113 04-06 Better Call Saul (2014) (10 Episodes) 4/5
The sequel series to BREAKING BAD might actually be better than the series that spawned it. This one catches up with Saul after the events of the BB finale, then shoots us into the past where we see him pre-Saul, as hustler “Slippin’” Jimmy, attempting to turn his life around. It’s deadly good, being both hilarious and heartbreaking as well. Bob Odenkirk is putting in the performance of his as Jimmy/Saul, Jonathan Banks is back as Mike and stealing every scene he’s in, as will as being featured in what might be one of the great episodes of television, ever. Most surprising, Michael McKean (David St. Hubbins of SPINAL TAP) is also doing brilliant work and Jimmys mental breakdown suffering brother Chuck. I can not wait for season two to kick off.


114 04-07 Massacre Gun (1967) 3/5
The third release from ARROW VIDEO to arrive is a Yakuza picture. I don’t know enough about the genre to tell you how it compares to others. It’s a pretty decent gangster picture though. A hitman is forced to kill a girl he loves and all hell breaks loose. This one has a deliberate tone instead of the hyper action you would think would be in it based on the title, but it is a good one.


115 04-09 Louis Theroux: Transgender Children (2015) 4/5
Another special by Theroux, this one explores gender identity in children. It was fascinating, though sad to watch in that it seemed confusing to all involved. Theroux is typically great though in presenting. Worth a watch.


116 04-09 On Cinema At The Cinema Season 6 (2015) 4/5
As Decker comes to a close, so does the series that spawned it. The final episode was bittersweet due to the bit in the finale that has seen Gregg Turkington absent from Twitter to the time of this posting. A brilliant bit of comedy to be sure, I’m curious to see where they take it all next season since the joke seems to continue.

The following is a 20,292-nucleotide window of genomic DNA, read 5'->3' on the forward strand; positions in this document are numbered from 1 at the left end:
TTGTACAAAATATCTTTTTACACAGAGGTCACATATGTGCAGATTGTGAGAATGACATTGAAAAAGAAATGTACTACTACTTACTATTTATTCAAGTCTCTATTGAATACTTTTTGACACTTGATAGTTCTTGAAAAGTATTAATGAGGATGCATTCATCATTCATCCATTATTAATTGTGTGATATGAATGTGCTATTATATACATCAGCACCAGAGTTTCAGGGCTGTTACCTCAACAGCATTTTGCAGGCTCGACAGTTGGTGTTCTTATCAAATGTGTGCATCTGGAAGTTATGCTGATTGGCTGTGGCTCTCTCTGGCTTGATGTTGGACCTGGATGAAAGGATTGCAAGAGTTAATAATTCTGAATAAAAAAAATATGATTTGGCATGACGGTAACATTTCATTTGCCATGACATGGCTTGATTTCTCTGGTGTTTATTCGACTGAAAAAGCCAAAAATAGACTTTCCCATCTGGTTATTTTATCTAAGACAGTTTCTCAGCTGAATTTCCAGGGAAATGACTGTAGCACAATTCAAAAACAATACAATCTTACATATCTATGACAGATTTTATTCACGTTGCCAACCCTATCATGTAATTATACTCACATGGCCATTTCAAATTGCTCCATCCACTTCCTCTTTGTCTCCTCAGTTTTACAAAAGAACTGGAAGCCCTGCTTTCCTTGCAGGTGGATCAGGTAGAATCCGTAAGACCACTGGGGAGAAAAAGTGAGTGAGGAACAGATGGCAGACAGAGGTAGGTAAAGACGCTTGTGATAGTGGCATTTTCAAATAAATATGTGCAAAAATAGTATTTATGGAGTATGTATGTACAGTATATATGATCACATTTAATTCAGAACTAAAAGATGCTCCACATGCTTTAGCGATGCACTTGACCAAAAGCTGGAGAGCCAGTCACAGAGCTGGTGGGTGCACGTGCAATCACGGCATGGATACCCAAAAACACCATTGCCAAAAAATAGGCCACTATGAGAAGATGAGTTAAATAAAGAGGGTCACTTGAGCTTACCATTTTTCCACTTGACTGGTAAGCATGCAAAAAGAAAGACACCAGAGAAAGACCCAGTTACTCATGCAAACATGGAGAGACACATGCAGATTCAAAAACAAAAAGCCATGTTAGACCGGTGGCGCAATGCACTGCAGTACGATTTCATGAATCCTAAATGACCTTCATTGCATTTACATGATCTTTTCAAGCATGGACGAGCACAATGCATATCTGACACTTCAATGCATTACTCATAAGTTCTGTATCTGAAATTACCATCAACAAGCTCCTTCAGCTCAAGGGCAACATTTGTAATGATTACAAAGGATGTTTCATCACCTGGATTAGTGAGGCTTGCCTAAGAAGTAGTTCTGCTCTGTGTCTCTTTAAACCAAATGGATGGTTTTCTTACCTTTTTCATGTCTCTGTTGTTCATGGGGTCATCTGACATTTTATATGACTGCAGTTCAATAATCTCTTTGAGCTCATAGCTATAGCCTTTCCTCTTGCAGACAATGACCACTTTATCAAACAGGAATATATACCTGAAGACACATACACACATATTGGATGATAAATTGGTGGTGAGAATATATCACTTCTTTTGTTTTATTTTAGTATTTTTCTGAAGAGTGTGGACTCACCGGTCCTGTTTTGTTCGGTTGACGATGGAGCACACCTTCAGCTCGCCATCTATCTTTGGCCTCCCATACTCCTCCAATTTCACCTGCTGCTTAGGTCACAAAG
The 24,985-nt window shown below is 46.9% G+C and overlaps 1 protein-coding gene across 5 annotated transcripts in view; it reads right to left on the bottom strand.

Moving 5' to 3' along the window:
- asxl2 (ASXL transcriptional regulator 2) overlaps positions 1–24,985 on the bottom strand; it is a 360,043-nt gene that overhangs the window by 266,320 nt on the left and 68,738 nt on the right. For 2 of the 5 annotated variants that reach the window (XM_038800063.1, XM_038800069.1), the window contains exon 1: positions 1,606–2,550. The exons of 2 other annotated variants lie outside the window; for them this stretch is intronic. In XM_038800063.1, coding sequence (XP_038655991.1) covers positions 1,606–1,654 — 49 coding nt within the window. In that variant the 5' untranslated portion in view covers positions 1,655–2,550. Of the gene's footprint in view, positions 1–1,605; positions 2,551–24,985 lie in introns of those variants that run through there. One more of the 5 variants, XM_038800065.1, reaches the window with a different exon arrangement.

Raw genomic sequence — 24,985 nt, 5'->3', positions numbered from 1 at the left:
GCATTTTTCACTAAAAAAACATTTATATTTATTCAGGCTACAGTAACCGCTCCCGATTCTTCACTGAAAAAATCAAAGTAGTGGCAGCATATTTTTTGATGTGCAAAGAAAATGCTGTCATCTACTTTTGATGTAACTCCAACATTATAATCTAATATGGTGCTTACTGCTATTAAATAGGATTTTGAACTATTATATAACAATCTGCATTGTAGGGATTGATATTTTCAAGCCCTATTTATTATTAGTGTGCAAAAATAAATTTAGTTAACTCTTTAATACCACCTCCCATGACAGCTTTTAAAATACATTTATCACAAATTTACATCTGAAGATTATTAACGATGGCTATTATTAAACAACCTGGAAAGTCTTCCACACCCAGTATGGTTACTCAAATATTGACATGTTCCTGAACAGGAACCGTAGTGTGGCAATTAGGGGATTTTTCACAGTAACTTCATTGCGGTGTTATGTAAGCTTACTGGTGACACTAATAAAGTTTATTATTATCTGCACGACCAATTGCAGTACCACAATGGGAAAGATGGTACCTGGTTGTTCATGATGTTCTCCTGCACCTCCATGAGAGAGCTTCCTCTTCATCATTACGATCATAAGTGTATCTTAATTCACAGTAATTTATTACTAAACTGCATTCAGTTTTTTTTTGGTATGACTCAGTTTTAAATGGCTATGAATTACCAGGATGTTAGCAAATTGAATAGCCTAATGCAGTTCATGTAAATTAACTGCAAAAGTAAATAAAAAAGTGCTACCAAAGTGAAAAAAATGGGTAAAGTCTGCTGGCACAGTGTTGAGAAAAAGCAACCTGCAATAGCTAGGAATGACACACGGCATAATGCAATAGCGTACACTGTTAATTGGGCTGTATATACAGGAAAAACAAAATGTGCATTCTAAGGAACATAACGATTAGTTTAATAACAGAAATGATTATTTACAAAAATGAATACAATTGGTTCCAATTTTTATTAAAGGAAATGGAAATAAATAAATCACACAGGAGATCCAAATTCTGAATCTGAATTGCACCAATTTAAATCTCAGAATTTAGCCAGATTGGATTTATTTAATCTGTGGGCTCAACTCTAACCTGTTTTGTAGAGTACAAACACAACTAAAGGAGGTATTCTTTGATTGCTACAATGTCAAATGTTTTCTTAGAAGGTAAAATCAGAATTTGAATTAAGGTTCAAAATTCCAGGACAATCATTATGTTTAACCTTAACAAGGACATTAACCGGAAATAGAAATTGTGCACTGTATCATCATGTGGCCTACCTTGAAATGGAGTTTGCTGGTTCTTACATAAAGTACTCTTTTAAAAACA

117 04-09 The Beyond (1981) 4/5
A second watch of Fulci’s Italian horror classic via Grindhouse Releasing recent blu-ray had me liking it even more. Basic plot is a woman takes over and starts to refurbish a hotel that has been built on one of the seven doors of hell. It plays like a nightmare with David Lynch style dream logic. If you’re looking for a normal narrative, there isn’t one to find here. If you’re want a gory fever dream, this is your picture.


118 04-10 Going Clear: Scientology And The Prison Of Belief (2015) 4/5
Been waiting for this documentary and it didn’t disappoint. I already knew some of the strangeness to be found, and this one does a really good job of laying it all out in perspective. It’s the type of film where you hope some real world change happens because of it.


119 04-10 Sensual Fire (1979) 2.5/5
This is the second Tobalina film to be found on Vinegar Syndromes Peekarama disc with last blogs THREE RIPENING CHERRIES. It’s the better film in that it has more plot. Jamie Gillis plays a pervo lusting after his girlfriends daughter and seeking help in dealing with it. The main problem is typical to Tobalina in that the editing and pacing kills what could have been a decent picture compared to all his shitty orgy pictures.


120 04-10 Godzilla (2014) 2/5
Finally sat down to this one and it was a piece of shit. You have one job, and one job only when you make a Godzilla movie and that is to have it packed with monster fights. Three quarters of this one is aftermath of monster fights, and when you finally do get to see the monsters fight, it’s it the dark so it’s still mostly hidden. So fuck this movie, and fuck Gareth Edwards whose other film, MONSTERS, also had no monsters or fighting for most of the duration.

Bit long this one huh? Been in the fog a bit with poor time management. I’ll try to get it back down to 5 titles a post.